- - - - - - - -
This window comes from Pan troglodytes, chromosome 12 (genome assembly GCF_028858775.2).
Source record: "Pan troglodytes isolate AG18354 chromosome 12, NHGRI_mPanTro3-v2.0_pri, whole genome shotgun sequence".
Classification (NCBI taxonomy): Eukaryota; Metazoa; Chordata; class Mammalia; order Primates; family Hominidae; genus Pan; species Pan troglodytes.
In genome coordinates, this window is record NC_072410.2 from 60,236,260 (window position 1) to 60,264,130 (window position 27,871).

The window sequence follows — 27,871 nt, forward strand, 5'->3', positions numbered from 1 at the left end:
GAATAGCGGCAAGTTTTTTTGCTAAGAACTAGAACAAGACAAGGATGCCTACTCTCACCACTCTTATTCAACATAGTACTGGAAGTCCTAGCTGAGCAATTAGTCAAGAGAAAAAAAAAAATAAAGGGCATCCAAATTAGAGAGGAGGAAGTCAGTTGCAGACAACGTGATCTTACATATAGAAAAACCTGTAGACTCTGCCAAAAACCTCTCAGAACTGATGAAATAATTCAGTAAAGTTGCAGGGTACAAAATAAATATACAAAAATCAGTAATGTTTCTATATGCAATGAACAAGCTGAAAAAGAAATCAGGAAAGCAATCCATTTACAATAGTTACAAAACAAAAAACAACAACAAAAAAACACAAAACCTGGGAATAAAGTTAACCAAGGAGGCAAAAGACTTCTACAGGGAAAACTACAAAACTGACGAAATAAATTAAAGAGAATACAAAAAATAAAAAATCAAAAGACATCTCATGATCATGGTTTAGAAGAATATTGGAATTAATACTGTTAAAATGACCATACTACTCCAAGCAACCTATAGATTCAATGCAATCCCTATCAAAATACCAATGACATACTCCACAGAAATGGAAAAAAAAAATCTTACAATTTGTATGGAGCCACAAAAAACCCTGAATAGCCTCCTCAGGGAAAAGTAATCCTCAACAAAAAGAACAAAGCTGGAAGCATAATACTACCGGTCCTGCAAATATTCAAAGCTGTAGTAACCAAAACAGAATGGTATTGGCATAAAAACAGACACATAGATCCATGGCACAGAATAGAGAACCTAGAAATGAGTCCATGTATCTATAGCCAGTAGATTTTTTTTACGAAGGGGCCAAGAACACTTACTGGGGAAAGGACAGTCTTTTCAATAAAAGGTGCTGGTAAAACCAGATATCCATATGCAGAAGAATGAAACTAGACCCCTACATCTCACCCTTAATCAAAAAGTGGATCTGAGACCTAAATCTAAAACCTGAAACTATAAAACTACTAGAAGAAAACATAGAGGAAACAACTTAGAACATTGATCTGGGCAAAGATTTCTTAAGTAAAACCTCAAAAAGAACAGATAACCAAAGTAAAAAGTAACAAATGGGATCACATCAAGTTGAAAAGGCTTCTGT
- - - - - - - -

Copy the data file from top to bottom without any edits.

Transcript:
This window comes from Pan troglodytes, chromosome 12 (genome assembly GCF_028858775.2).
Source record: "Pan troglodytes isolate AG18354 chromosome 12, NHGRI_mPanTro3-v2.0_pri, whole genome shotgun sequence".
Classification (NCBI taxonomy): Eukaryota; Metazoa; Chordata; class Mammalia; order Primates; family Hominidae; genus Pan; species Pan troglodytes.
In genome coordinates, this window is record NC_072410.2 from 60,236,260 (window position 1) to 60,264,130 (window position 27,871).

The window sequence follows — 27,871 nt, forward strand, 5'->3', positions numbered from 1 at the left end:
GAATAGCGGCAAGTTTTTTTGCTAAGAACTAGAACAAGACAAGGATGCCTACTCTCACCACTCTTATTCAACATAGTACTGGAAGTCCTAGCTGAGCAATTAGTCAAGAGAAAAAAAAAAATAAAGGGCATCCAAATTAGAGAGGAGGAAGTCAGTTGCAGACAACGTGATCTTACATATAGAAAAACCTGTAGACTCTGCCAAAAACCTCTCAGAACTGATGAAATAATTCAGTAAAGTTGCAGGGTACAAAATAAATATACAAAAATCAGTAATGTTTCTATATGCAATGAACAAGCTGAAAAAGAAATCAGGAAAGCAATCCATTTACAATAGTTACAAAACAAAAAACAACAACAAAAAAACACAAAACCTGGGAATAAAGTTAACCAAGGAGGCAAAAGACTTCTACAGGGAAAACTACAAAACTGACGAAATAAATTAAAGAGAATACAAAAAATAAAAAATCAAAAGACATCTCATGATCATGGTTTAGAAGAATATTGGAATTAATACTGTTAAAATGACCATACTACTCCAAGCAACCTATAGATTCAATGCAATCCCTATCAAAATACCAATGACATACTCCACAGAAATGGAAAAAAAAAATCTTACAATTTGTATGGAGCCACAAAAAACCCTGAATAGCCTCCTCAGGGAAAAGTAATCCTCAACAAAAAGAACAAAGCTGGAAGCATAATACTACCGGTCCTGCAAATATTCAAAGCTGTAGTAACCAAAACAGAATGGTATTGGCATAAAAACAGACACATAGATCCATGGCACAGAATAGAGAACCTAGAAATGAGTCCATGTATCTATAGCCAGTAGATTTTTTTTACGAAGGGGCCAAGAACACTTACTGGGGAAAGGACAGTCTTTTCAATAAAAGGTGCTGGTAAAACCAGATATCCATATGCAGAAGAATGAAACTAGACCCCTACATCTCACCCTTAATCAAAAAGTGGATCTGAGACCTAAATCTAAAACCTGAAACTATAAAACTACTAGAAGAAAACATAGAGGAAACAACTTAGAACATTGATCTGGGCAAAGATTTCTTAAGTAAAACCTCAAAAAGAACAGATAACCAAAGTAAAAAGTAACAAATGGGATCACATCAAGTTGAAAAGGCTTCTGT